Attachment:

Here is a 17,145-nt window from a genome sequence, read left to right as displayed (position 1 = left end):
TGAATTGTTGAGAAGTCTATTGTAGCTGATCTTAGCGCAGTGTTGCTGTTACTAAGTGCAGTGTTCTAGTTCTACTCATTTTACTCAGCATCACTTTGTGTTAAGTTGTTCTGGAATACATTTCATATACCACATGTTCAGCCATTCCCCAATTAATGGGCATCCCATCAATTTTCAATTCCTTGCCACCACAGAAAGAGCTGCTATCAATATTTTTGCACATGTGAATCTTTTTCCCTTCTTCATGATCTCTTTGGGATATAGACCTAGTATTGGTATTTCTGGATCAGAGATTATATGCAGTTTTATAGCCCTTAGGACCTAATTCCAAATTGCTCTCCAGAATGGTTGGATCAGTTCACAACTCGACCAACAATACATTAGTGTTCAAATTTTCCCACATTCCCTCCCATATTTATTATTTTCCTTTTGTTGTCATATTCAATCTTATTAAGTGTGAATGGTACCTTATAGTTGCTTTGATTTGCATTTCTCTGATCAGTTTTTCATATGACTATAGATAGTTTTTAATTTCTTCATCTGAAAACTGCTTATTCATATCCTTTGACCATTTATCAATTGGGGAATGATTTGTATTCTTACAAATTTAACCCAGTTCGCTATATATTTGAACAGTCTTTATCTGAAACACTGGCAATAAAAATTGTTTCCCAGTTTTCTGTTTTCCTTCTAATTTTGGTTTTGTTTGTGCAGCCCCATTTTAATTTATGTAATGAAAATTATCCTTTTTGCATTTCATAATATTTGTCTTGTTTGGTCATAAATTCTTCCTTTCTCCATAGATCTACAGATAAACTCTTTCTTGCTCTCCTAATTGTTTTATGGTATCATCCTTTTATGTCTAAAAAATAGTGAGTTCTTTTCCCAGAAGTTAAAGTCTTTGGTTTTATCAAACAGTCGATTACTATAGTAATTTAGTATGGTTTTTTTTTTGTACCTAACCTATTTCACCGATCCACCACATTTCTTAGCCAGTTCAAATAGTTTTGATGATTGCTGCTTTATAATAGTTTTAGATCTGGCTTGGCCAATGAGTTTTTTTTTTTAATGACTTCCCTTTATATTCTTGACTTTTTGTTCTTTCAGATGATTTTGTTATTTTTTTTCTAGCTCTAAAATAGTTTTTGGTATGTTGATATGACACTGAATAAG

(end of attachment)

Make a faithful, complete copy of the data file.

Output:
Here is a 17,145-nt window from a genome sequence, read left to right as displayed (position 1 = left end):
TGAATTGTTGAGAAGTCTATTGTAGCTGATCTTAGCGCAGTGTTGCTGTTACTAAGTGCAGTGTTCTAGTTCTACTCATTTTACTCAGCATCACTTTGTGTTAAGTTGTTCTGGAATACATTTCATATACCACATGTTCAGCCATTCCCCAATTAATGGGCATCCCATCAATTTTCAATTCCTTGCCACCACAGAAAGAGCTGCTATCAATATTTTTGCACATGTGAATCTTTTTCCCTTCTTCATGATCTCTTTGGGATATAGACCTAGTATTGGTATTTCTGGATCAGAGATTATATGCAGTTTTATAGCCCTTAGGACCTAATTCCAAATTGCTCTCCAGAATGGTTGGATCAGTTCACAACTCGACCAACAATACATTAGTGTTCAAATTTTCCCACATTCCCTCCCATATTTATTATTTTCCTTTTGTTGTCATATTCAATCTTATTAAGTGTGAATGGTACCTTATAGTTGCTTTGATTTGCATTTCTCTGATCAGTTTTTCATATGACTATAGATAGTTTTTAATTTCTTCATCTGAAAACTGCTTATTCATATCCTTTGACCATTTATCAATTGGGGAATGATTTGTATTCTTACAAATTTAACCCAGTTCGCTATATATTTGAACAGTCTTTATCTGAAACACTGGCAATAAAAATTGTTTCCCAGTTTTCTGTTTTCCTTCTAATTTTGGTTTTGTTTGTGCAGCCCCATTTTAATTTATGTAATGAAAATTATCCTTTTTGCATTTCATAATATTTGTCTTGTTTGGTCATAAATTCTTCCTTTCTCCATAGATCTACAGATAAACTCTTTCTTGCTCTCCTAATTGTTTTATGGTATCATCCTTTTATGTCTAAAAAATAGTGAGTTCTTTTCCCAGAAGTTAAAGTCTTTGGTTTTATCAAACAGTCGATTACTATAGTAATTTAGTATGGTTTTTTTTTTGTACCTAACCTATTTCACCGATCCACCACATTTCTTAGCCAGTTCAAATAGTTTTGATGATTGCTGCTTTATAATAGTTTTAGATCTGGCTTGGCCAATGAGTTTTTTTTTTTAATGACTTCCCTTTATATTCTTGACTTTTTGTTCTTTCAGATGATTTTGTTATTTTTTTTCTAGCTCTAAAATAGTTTTTGGTATGTTGATATGACACTGAATAAG